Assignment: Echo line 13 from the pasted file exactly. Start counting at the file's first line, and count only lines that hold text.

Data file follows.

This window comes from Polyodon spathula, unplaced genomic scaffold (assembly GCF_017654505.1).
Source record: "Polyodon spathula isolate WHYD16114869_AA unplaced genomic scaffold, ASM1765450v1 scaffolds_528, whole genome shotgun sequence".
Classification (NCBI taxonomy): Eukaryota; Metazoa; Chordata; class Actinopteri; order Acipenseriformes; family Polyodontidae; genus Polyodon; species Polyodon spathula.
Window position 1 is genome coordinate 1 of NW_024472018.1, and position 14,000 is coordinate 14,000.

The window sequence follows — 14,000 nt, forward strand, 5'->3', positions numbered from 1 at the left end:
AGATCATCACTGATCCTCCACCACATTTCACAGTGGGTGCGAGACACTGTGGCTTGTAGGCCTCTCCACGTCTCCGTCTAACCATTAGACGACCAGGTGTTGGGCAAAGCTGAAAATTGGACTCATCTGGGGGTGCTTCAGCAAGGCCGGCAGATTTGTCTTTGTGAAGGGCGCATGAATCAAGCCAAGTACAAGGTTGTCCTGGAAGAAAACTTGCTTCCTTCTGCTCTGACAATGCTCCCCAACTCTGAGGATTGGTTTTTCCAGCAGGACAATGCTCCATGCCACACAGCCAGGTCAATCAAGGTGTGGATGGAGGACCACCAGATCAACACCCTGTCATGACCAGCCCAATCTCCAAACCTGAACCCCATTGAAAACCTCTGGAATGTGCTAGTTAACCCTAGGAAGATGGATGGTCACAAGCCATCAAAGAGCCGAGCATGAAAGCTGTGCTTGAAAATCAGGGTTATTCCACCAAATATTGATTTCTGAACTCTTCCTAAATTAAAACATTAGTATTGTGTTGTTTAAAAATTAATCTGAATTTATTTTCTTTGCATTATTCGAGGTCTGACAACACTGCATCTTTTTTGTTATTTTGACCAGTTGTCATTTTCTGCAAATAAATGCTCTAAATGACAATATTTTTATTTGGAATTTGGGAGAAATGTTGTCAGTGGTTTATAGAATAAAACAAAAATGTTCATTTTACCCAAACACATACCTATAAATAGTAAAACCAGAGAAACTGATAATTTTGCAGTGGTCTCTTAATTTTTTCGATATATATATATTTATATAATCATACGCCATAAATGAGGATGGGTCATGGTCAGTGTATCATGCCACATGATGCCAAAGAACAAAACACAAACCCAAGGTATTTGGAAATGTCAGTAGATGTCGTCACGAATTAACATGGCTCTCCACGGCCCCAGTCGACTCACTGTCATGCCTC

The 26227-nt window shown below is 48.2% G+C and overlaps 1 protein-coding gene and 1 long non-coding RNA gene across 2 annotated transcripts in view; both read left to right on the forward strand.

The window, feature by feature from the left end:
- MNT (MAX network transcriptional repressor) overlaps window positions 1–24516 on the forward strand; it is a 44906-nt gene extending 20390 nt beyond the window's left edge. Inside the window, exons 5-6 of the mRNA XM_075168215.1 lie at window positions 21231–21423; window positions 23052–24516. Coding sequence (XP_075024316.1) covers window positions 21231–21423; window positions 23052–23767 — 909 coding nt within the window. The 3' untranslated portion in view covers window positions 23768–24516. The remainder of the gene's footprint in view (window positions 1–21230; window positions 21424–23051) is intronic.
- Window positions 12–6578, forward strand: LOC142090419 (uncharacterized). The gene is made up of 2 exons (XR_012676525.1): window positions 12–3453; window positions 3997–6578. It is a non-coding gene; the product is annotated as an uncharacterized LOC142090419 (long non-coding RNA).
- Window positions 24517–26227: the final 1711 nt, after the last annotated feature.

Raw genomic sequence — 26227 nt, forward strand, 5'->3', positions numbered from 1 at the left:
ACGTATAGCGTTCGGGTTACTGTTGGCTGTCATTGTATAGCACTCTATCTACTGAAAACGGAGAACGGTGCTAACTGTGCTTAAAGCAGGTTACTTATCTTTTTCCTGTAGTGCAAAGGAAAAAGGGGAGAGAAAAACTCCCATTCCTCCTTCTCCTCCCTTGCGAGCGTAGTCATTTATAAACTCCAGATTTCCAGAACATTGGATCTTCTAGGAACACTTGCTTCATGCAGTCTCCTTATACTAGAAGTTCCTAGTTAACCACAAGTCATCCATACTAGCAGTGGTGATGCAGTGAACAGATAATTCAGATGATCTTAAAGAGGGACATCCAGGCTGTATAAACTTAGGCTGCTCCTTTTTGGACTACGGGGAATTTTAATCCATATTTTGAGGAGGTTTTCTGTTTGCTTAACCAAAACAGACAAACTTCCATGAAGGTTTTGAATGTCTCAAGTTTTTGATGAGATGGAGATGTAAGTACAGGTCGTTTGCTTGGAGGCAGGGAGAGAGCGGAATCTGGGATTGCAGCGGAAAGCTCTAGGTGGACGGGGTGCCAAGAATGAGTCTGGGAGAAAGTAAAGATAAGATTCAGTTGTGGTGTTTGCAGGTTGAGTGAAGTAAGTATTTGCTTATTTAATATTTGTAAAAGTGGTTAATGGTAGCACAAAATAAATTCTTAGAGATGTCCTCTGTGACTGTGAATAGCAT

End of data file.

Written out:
ACGTATAGCGTTCGGGTTACTGTTGGCTGTCATTGTATAGCACTCTATCTACTGAAAACGGAGAACGGTGCTAACTGTGCTTAAAGCAGGTTACTTATCTTTTTCCTGTAGTGCAAAGGAAAAAGGGGAGAGAAAAACTCCCATTCCTCCTTCTCCTCCCTTGCGAGCGTAGTCATTTATAAACTCCAGATTTCCAGAACATTGGATCTTCTAGGAACACTTGCTTCATGCAGTCTCCTTATACTAGAAGTTCCTAGTTAACCACAAGTCATCCATACTAGCAGTGGTGATGCAGTGAACAGATAATTCAGATGATCTTAAAGAGGGACATCCAGGCTGTATAAACTTAGGCTGCTCCTTTTTGGACTACGGGGAATTTTAATCCATATTTTGAGGAGGTTTTCTGTTTGCTTAACCAAAACAGACAAACTTCCATGAAGGTTTTGAATGTCTCAAGTTTTTGATGAGATGGAGATGTAAGTACAGGTCGTTTGCTTGGAGGCAGGGAGAGAGCGGAATCTGGGATTGCAGCGGAAAGCTCTAGGTGGACGGGGTGCCAAGAATGAGTCTGGGAGAAAGTAAAGATAAGATTCAGTTGTGGTGTTTGCAGGTTGAGTGAAGTAAGTATTTGCTTATTTAATATTTGTAAAAGTGGTTAATGGTAGCACAAAATAAATTCTTAGAGATGTCCTCTGTGACTGTGAATAGCAT